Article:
There are laws that regulate pharmaceutical inkjet coding. One of the new rules is in serialization, which is part of ensuring that the printing is being done correctly and is legible from the production line to the customer and throughout the drug supply chain. If anything happens to interfere with the process, there is the potential of a bottleneck, back up in the process, issue.
There are three main challenges that are rarely known when it comes to serialization:
1) Decoding & Verifying
2) Substrate Materials
3) Product Handling
The DQSA (the Drug Quality and Security Act, has burdened the industrial ink coding world with more challenges that most people are unaware of in regard to laser, thermal inkjet, or thermal-transfer ribbon printing.
They are now burdened with the challenge of putting down more data and embedding gradable and readable 2D Datamatrx barcodes. Most commonly, their purposes, these relates to printing on labels, vials, bottles, syringes, or folded boxes.
What’s the difference between reading and grading?
When you read a barcode at your grocery store or pharmacy, or scan it with your smartphone, you’re essentially verifying the presence of said barcode that you can see and that a scanner can easily read. If it can be read, that should be good enough, right? However, it is not.
The DSCSA (the Drug Supply Chain Security Act) and the FDA (the Food and Drug Administration) have deemed that the “Verification of the product identifier may occur by using human-readable or machine-readable methods”.
The EU (European Union) says a grade of C is imperative to their Falsified Medicines Directive.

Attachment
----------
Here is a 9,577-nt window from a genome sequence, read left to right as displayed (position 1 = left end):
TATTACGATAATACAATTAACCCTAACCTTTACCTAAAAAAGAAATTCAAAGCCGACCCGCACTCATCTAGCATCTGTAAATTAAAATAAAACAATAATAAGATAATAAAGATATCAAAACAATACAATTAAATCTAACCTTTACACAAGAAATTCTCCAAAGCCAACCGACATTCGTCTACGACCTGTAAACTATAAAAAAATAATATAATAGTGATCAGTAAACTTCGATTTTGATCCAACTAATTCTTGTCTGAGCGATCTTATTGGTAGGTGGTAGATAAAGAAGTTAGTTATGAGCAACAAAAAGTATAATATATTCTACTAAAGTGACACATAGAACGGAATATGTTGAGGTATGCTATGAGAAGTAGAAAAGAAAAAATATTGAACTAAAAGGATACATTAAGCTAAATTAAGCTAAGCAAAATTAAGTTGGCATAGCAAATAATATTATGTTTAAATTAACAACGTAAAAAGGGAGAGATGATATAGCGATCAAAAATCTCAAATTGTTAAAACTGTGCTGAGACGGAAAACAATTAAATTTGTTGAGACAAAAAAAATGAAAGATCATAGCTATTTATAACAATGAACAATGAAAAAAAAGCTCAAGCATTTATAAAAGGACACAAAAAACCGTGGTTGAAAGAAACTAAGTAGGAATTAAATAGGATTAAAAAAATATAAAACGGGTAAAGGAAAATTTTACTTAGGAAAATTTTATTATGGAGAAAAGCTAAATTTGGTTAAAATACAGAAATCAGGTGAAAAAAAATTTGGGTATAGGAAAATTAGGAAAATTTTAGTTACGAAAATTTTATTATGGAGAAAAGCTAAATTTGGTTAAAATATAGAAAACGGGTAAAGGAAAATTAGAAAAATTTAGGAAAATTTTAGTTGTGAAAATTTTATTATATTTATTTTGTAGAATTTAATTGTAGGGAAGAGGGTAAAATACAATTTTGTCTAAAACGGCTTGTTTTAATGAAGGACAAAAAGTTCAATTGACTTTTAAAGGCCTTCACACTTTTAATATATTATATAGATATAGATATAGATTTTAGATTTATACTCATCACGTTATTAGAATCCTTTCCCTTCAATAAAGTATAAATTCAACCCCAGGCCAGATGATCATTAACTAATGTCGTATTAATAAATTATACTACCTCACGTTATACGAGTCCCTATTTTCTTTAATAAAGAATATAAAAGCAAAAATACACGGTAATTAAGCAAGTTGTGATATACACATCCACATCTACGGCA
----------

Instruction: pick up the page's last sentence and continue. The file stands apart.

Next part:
The three biggest Pharmaceutical wholesalers want “B” grade quality printing.
While all that relates mostly to reading, that is no longer enough. High-grade verifying is crucial in today’s digital tech society. Scanners will likely be replaced by cameras that operate at high speeds that can read and verify pharmaceutical codes rapidly.
There are six categories in grading standards.
3) Grid Non-Uniformity
4) Axial Non-Uniformity
5) Fixed Pattern Damage
6) Unused EC
These standards are used to determine the grade for the barcode. Each of these categories are given a numeric grade from A to F, then the lowest grade of the six determines the overall barcode grade. That grade needs to be at least a B or close to that.
While any printer can handle that, there are still some hidden challenges that remain in decoding and verifying barcodes.
What are some hidden challenges?
• Thermal Inkjet Printer – A perfect black serialized code can be printed via this process on a dark blue label, but the vision system will give it a low grade each time because it lacks contrast, one of the grading parameters.
• Laser–A laser coder can perfectly code white characters on a red background that would pass without a problem, but the cameras read in the grayscale format, so that printing couldn’t even be graded because the camera won’t see it at all.
• Substrates – Substrates are inherently not created equal. For example, a carton or a label that doesn’t have a good mineral layer will cause the codes to bleed (lowering the grade), problems with bonding, or light fastness where the colors fade, lighten, or otherwise change over time. Such matters require testing across materials to ensure a higher grade.
• Changes in substrates – Even a slight change or an inconsistent substrate (defects in a substrate, etc.) can result in the false assumption that your printing system is failing. That isn’t always the problem. Sometimes it’s the substrate, which leads to the conclusion that you should test and check with your vendors in case they have changed their materials before printing.
These are only four of the grading challenges facing printing companies that provide coding services for pharmaceutical companies today. It’s important to be aware of these instances and ensure that your printing gets the required grade for your printed materials and customers.
Speed and graphics are crucial to the grading process of industrial inks for coding (BTW: Get your Ink from Needham Ink). It’s not about getting new printing equipment. It’s about knowledge and understanding of how the printing technology works on various substrates, the vision systems, and the host material. Getting those all under control creates the ideal grade “B” for pharmaceutical coding.